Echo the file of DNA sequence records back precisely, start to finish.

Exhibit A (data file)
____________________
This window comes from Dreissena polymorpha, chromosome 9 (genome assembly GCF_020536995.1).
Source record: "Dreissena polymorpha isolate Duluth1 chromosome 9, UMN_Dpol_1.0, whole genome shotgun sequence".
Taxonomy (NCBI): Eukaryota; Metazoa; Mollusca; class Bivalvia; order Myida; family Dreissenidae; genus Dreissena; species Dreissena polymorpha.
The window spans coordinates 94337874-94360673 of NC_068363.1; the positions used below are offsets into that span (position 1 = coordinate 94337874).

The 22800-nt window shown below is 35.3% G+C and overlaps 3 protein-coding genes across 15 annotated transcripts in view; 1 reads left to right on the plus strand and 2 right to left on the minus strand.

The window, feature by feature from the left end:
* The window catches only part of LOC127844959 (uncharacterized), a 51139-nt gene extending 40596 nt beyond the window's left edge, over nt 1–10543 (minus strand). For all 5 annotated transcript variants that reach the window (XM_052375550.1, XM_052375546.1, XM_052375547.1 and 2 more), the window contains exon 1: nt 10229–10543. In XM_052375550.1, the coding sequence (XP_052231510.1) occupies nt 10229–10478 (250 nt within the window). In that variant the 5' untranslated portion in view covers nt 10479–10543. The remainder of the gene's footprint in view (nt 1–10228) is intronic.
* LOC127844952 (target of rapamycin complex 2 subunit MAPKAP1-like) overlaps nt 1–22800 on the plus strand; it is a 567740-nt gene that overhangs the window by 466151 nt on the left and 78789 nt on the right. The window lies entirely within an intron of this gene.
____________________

This window comes from Dreissena polymorpha, chromosome 9 (genome assembly GCF_020536995.1).
Source record: "Dreissena polymorpha isolate Duluth1 chromosome 9, UMN_Dpol_1.0, whole genome shotgun sequence".
Taxonomy (NCBI): Eukaryota; Metazoa; Mollusca; class Bivalvia; order Myida; family Dreissenidae; genus Dreissena; species Dreissena polymorpha.
The window spans coordinates 94337874-94360673 of NC_068363.1; the positions used below are offsets into that span (position 1 = coordinate 94337874).

The 22800-nt window shown below is 35.3% G+C and overlaps 3 protein-coding genes across 15 annotated transcripts in view; 1 reads left to right on the plus strand and 2 right to left on the minus strand.

The window, feature by feature from the left end:
* The window catches only part of LOC127844959 (uncharacterized), a 51139-nt gene extending 40596 nt beyond the window's left edge, over nt 1–10543 (minus strand). For all 5 annotated transcript variants that reach the window (XM_052375550.1, XM_052375546.1, XM_052375547.1 and 2 more), the window contains exon 1: nt 10229–10543. In XM_052375550.1, the coding sequence (XP_052231510.1) occupies nt 10229–10478 (250 nt within the window). In that variant the 5' untranslated portion in view covers nt 10479–10543. The remainder of the gene's footprint in view (nt 1–10228) is intronic.
* LOC127844952 (target of rapamycin complex 2 subunit MAPKAP1-like) overlaps nt 1–22800 on the plus strand; it is a 567740-nt gene that overhangs the window by 466151 nt on the left and 78789 nt on the right. The window lies entirely within an intron of this gene.